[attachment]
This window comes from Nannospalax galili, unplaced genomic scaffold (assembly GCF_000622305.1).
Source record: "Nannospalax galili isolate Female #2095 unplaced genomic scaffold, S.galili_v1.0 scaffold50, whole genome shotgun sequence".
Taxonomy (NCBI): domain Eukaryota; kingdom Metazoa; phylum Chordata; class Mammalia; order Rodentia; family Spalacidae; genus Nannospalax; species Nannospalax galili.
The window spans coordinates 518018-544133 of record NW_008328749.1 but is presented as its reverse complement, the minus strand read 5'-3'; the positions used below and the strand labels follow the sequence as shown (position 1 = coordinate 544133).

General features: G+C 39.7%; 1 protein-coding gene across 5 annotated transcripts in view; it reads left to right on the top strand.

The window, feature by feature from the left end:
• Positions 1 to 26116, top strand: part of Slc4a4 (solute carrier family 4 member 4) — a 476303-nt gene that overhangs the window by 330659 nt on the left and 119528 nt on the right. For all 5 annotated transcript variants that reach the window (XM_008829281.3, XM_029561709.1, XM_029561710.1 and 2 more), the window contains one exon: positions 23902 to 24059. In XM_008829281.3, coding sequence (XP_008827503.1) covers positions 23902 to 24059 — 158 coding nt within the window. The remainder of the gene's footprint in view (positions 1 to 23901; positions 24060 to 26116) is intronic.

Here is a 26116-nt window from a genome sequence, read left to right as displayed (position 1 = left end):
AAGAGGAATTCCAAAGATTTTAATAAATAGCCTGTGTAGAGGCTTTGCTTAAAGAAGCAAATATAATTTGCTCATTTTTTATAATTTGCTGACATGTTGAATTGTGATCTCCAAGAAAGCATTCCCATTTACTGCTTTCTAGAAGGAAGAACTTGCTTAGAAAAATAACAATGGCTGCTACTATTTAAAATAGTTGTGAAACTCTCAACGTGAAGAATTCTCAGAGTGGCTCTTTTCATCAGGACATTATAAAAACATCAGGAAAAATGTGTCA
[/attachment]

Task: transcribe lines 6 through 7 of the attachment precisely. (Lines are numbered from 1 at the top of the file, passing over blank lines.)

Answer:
The window, feature by feature from the left end:
• Positions 1 to 26116, top strand: part of Slc4a4 (solute carrier family 4 member 4) — a 476303-nt gene that overhangs the window by 330659 nt on the left and 119528 nt on the right. For all 5 annotated transcript variants that reach the window (XM_008829281.3, XM_029561709.1, XM_029561710.1 and 2 more), the window contains one exon: positions 23902 to 24059. In XM_008829281.3, coding sequence (XP_008827503.1) covers positions 23902 to 24059 — 158 coding nt within the window. The remainder of the gene's footprint in view (positions 1 to 23901; positions 24060 to 26116) is intronic.